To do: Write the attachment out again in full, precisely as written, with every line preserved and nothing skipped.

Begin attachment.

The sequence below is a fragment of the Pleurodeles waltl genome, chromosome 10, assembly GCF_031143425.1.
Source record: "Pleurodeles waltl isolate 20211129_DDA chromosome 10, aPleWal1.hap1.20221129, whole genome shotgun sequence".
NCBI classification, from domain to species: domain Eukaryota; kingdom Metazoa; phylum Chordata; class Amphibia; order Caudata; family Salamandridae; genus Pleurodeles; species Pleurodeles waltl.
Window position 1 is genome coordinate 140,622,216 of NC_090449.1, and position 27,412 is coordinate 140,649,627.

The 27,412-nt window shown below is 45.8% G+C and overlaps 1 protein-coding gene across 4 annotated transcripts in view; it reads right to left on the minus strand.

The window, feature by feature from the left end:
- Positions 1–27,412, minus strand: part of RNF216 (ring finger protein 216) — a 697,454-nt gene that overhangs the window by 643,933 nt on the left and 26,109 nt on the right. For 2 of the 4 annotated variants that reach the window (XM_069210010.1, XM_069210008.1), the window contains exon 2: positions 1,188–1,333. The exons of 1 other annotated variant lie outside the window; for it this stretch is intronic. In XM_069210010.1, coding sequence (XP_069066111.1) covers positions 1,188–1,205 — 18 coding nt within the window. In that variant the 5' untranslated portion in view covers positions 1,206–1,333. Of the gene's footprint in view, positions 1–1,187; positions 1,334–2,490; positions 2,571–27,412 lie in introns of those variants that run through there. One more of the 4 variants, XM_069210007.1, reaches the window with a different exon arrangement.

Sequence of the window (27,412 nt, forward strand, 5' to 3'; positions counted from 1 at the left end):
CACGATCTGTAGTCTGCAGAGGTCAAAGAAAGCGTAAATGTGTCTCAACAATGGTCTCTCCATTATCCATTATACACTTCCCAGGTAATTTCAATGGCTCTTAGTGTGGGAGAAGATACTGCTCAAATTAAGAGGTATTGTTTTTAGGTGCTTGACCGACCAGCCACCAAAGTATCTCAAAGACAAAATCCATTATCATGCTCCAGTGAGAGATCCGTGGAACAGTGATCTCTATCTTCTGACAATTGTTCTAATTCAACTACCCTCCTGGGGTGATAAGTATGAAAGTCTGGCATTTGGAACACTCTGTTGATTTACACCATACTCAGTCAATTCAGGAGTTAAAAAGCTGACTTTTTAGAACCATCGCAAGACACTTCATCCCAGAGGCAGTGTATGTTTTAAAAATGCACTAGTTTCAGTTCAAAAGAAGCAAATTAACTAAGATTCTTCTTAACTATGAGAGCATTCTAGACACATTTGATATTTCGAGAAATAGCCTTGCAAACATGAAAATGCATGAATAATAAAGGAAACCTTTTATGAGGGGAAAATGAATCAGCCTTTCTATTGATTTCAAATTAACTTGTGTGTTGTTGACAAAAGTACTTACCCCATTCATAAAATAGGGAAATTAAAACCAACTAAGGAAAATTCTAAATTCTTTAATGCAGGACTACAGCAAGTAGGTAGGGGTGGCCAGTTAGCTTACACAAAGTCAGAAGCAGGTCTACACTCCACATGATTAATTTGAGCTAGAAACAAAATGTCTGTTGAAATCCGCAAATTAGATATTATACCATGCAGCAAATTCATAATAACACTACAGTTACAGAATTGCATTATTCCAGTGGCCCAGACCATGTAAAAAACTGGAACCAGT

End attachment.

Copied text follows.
The sequence below is a fragment of the Pleurodeles waltl genome, chromosome 10, assembly GCF_031143425.1.
Source record: "Pleurodeles waltl isolate 20211129_DDA chromosome 10, aPleWal1.hap1.20221129, whole genome shotgun sequence".
NCBI classification, from domain to species: domain Eukaryota; kingdom Metazoa; phylum Chordata; class Amphibia; order Caudata; family Salamandridae; genus Pleurodeles; species Pleurodeles waltl.
Window position 1 is genome coordinate 140,622,216 of NC_090449.1, and position 27,412 is coordinate 140,649,627.

The 27,412-nt window shown below is 45.8% G+C and overlaps 1 protein-coding gene across 4 annotated transcripts in view; it reads right to left on the minus strand.

The window, feature by feature from the left end:
- Positions 1–27,412, minus strand: part of RNF216 (ring finger protein 216) — a 697,454-nt gene that overhangs the window by 643,933 nt on the left and 26,109 nt on the right. For 2 of the 4 annotated variants that reach the window (XM_069210010.1, XM_069210008.1), the window contains exon 2: positions 1,188–1,333. The exons of 1 other annotated variant lie outside the window; for it this stretch is intronic. In XM_069210010.1, coding sequence (XP_069066111.1) covers positions 1,188–1,205 — 18 coding nt within the window. In that variant the 5' untranslated portion in view covers positions 1,206–1,333. Of the gene's footprint in view, positions 1–1,187; positions 1,334–2,490; positions 2,571–27,412 lie in introns of those variants that run through there. One more of the 4 variants, XM_069210007.1, reaches the window with a different exon arrangement.

Sequence of the window (27,412 nt, forward strand, 5' to 3'; positions counted from 1 at the left end):
CACGATCTGTAGTCTGCAGAGGTCAAAGAAAGCGTAAATGTGTCTCAACAATGGTCTCTCCATTATCCATTATACACTTCCCAGGTAATTTCAATGGCTCTTAGTGTGGGAGAAGATACTGCTCAAATTAAGAGGTATTGTTTTTAGGTGCTTGACCGACCAGCCACCAAAGTATCTCAAAGACAAAATCCATTATCATGCTCCAGTGAGAGATCCGTGGAACAGTGATCTCTATCTTCTGACAATTGTTCTAATTCAACTACCCTCCTGGGGTGATAAGTATGAAAGTCTGGCATTTGGAACACTCTGTTGATTTACACCATACTCAGTCAATTCAGGAGTTAAAAAGCTGACTTTTTAGAACCATCGCAAGACACTTCATCCCAGAGGCAGTGTATGTTTTAAAAATGCACTAGTTTCAGTTCAAAAGAAGCAAATTAACTAAGATTCTTCTTAACTATGAGAGCATTCTAGACACATTTGATATTTCGAGAAATAGCCTTGCAAACATGAAAATGCATGAATAATAAAGGAAACCTTTTATGAGGGGAAAATGAATCAGCCTTTCTATTGATTTCAAATTAACTTGTGTGTTGTTGACAAAAGTACTTACCCCATTCATAAAATAGGGAAATTAAAACCAACTAAGGAAAATTCTAAATTCTTTAATGCAGGACTACAGCAAGTAGGTAGGGGTGGCCAGTTAGCTTACACAAAGTCAGAAGCAGGTCTACACTCCACATGATTAATTTGAGCTAGAAACAAAATGTCTGTTGAAATCCGCAAATTAGATATTATACCATGCAGCAAATTCATAATAACACTACAGTTACAGAATTGCATTATTCCAGTGGCCCAGACCATGTAAAAAACTGGAACCAGT